Some guidelines are provided:

“Experienced clinicians are highly sensitive to the extreme suggestibility of the dissociated individual and may appropriately minimize discussion of the experience of hallucination to avoid exacerbating the situation. Informal feedback however from individuals taking part in this study, were that their clinicians tended to avoid discussion of their experiences, and they perceived themselves as not being believed with regards to these distressing experiences. The term pseudohallucination was seen as negative and critical of their experience.

Some of the experiences of pseudohallucinations are far more persistent than transitory, as shown in the above individuals with PTSD with dissociation. The diagnosis of brief psychotic disorder does not appropriately describe the phenomenology. The term trauma-intrusive hallucinations has been recognized as occurring along a continuum with hallucinations and could be added to a dimensional system, as a symptom of PTSD associated with dissociation. It would be significantly less pejorative than pseudohallucination, which associates with being “unreal” or “not severe”

subtyping of pseudohallucinations

“…the standard of care when the disorder is more complicated, such as with complex PTSD, trauma-related borderline personality disorder, and complex dissociative disorders, is phase-oriented treatment. The treatment phases are (a) safety, stabilization, symptom reduction, and skills training; (b) treatment of traumatic memories; and (c) personality (re)integration and (re)habilitation. Their application often takes the form of a spiral, in which different phases can be alternated according to the client’s needs. Phase-oriented treatment models have developed based on consistent clinical observations that the majority of patients with complex trauma-related disorders need to develop specific skills prior to meeting the challenges of integrating traumatic memories and their personality. Empirical support is developing for this clinical standard of care.” [2]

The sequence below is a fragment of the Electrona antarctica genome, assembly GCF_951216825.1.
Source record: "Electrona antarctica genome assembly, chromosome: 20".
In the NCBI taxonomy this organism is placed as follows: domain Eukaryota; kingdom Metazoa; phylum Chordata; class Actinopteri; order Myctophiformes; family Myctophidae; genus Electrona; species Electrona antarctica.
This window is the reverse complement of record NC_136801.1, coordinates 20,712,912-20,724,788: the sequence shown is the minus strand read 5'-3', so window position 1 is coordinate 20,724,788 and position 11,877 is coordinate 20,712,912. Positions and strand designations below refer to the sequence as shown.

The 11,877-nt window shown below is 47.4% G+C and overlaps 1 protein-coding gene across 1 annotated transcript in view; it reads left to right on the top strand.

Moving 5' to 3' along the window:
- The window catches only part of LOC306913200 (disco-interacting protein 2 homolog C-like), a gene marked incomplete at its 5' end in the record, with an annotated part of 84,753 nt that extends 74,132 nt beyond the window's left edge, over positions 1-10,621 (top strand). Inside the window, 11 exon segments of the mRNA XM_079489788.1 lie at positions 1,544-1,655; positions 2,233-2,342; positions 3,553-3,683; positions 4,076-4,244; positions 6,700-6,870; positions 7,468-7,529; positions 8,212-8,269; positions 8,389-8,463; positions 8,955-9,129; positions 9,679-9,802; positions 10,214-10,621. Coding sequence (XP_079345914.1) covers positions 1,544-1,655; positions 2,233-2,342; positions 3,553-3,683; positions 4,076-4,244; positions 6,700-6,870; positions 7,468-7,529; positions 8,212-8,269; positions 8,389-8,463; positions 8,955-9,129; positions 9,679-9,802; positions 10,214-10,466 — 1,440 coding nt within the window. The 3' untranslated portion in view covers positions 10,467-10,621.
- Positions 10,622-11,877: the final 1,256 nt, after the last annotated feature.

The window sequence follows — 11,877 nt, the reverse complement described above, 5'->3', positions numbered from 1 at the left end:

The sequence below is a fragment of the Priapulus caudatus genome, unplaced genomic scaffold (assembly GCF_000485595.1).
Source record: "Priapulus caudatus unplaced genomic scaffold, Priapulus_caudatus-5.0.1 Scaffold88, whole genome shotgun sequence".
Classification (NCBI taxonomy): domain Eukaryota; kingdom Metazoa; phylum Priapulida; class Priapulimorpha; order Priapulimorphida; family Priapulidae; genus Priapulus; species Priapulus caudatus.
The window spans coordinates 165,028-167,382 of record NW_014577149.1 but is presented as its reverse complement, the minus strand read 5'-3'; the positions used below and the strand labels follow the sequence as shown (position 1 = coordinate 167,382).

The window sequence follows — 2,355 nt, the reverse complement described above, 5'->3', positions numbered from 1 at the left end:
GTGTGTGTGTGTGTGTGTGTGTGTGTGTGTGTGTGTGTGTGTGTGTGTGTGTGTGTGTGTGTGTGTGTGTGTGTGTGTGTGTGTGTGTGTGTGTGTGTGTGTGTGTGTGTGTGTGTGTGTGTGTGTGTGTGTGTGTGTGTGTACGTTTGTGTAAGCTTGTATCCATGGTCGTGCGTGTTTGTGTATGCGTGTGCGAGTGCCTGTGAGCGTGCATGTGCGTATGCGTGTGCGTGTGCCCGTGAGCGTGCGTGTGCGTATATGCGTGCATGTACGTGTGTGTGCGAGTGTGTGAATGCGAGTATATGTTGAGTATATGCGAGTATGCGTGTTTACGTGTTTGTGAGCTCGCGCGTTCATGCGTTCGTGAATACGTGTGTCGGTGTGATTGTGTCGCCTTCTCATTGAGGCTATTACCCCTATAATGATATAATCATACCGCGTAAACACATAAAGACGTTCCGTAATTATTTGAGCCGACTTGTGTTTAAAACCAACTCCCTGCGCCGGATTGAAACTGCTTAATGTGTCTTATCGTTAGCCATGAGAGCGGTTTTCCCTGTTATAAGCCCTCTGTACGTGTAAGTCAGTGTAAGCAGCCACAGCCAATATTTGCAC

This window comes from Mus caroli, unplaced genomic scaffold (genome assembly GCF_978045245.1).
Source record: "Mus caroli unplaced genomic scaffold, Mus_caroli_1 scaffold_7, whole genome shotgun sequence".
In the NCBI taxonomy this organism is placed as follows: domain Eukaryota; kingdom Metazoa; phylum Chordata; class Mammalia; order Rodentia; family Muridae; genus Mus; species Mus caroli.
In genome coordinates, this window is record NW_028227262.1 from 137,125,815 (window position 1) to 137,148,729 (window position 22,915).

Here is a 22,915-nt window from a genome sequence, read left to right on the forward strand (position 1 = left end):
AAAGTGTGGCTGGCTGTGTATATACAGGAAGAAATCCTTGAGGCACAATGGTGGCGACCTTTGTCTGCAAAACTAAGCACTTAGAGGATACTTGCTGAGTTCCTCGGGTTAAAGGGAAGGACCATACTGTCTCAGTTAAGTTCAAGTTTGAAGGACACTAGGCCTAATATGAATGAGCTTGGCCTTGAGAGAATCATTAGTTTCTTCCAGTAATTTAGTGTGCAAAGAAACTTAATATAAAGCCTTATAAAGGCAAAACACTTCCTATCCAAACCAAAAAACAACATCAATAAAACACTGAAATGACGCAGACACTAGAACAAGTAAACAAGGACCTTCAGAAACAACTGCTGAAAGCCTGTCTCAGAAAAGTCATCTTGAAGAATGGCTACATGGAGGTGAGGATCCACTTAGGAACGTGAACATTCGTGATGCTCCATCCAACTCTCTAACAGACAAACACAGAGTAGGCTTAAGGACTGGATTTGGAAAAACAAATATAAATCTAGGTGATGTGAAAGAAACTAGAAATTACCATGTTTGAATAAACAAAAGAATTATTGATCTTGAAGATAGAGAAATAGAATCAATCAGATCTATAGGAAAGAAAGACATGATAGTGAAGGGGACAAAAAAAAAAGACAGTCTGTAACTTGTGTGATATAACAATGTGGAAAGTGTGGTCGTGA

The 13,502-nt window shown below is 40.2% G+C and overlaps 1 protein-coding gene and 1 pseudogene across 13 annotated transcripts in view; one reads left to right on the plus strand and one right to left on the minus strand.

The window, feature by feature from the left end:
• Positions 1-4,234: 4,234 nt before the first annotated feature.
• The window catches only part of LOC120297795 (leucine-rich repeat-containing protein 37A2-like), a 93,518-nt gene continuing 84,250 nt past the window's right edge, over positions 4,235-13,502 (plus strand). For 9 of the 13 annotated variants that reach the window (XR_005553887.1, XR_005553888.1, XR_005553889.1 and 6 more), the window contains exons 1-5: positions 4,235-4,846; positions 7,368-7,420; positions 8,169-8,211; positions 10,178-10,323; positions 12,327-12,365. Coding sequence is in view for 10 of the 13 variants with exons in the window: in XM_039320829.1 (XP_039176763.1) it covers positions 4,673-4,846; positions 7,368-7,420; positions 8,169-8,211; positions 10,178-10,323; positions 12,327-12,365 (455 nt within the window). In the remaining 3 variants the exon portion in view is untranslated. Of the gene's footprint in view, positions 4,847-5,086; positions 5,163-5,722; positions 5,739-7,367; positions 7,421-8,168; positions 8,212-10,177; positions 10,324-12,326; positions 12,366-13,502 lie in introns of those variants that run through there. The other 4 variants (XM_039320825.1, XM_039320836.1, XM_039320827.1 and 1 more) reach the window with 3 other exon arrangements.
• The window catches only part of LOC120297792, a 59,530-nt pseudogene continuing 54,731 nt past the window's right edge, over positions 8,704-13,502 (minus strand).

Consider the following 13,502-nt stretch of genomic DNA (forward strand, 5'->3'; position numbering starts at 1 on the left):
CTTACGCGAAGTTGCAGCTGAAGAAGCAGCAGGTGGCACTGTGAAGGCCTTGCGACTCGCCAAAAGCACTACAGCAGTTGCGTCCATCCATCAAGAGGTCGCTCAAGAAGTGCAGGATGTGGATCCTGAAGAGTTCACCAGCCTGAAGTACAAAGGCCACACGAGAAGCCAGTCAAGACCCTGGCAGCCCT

Lucid dreams responding to a novel intervention have also reported [3].

“Lucid Dreams are a form of dream life, during which the dreamer may be aware that he/she is dreaming, can stop/re-start the dreams, depending on the pleasantness or unpleasant nature of the dream, and experiences the dream as if he/she were fully awake. Depending on their content, they may be pleasant, un-pleasant or terrifying, at least in the context of patients, who also exhibit characteristics of Reward Deficiency Syndrome (RDS) and Posttraumatic Stress Disorder (PTSD). We present eight clinical cases, with known substance abuse, childhood abuse and diagnosed PTSD/RDS. The administration of a putative dopamine agonist, KB200Z™, was associated with the elimination of unpleasant and/or terrifying, lucid dreams in 87.5% of the cases presented, whereas one very heavy cocaine abuser showed a minimal response. These results required the continuous use of this nutraceutical. The lucid dreams themselves were distinguishable from typical, PTSD nightmares insofar as their content did not appear to reflect a symbolic rendition of an originally-experienced, historical trauma. Each of the cases was diagnosed with a form of RDS, i.e., ADHD, ADD, and/or Tourette’s syndrome. They all also suffered from some form of Post-Traumatic-Stress-Disorder (PTSD) and other psychiatric diagnoses as well. The reduction or elimination of terrifying Lucid Dreams seemed to be dependent on KB220Z, whereby voluntary stopping of the agent results in reinstatement of the terrifying non-pleasant nature of the dreams. Following more required research on a much larger population we anticipate confirmation of these seemingly interesting observations. If these results in a small number of patients are indeed confirmed we may have found a frontline solution to a very perplexing and complicated symptom known as lucid dreams.”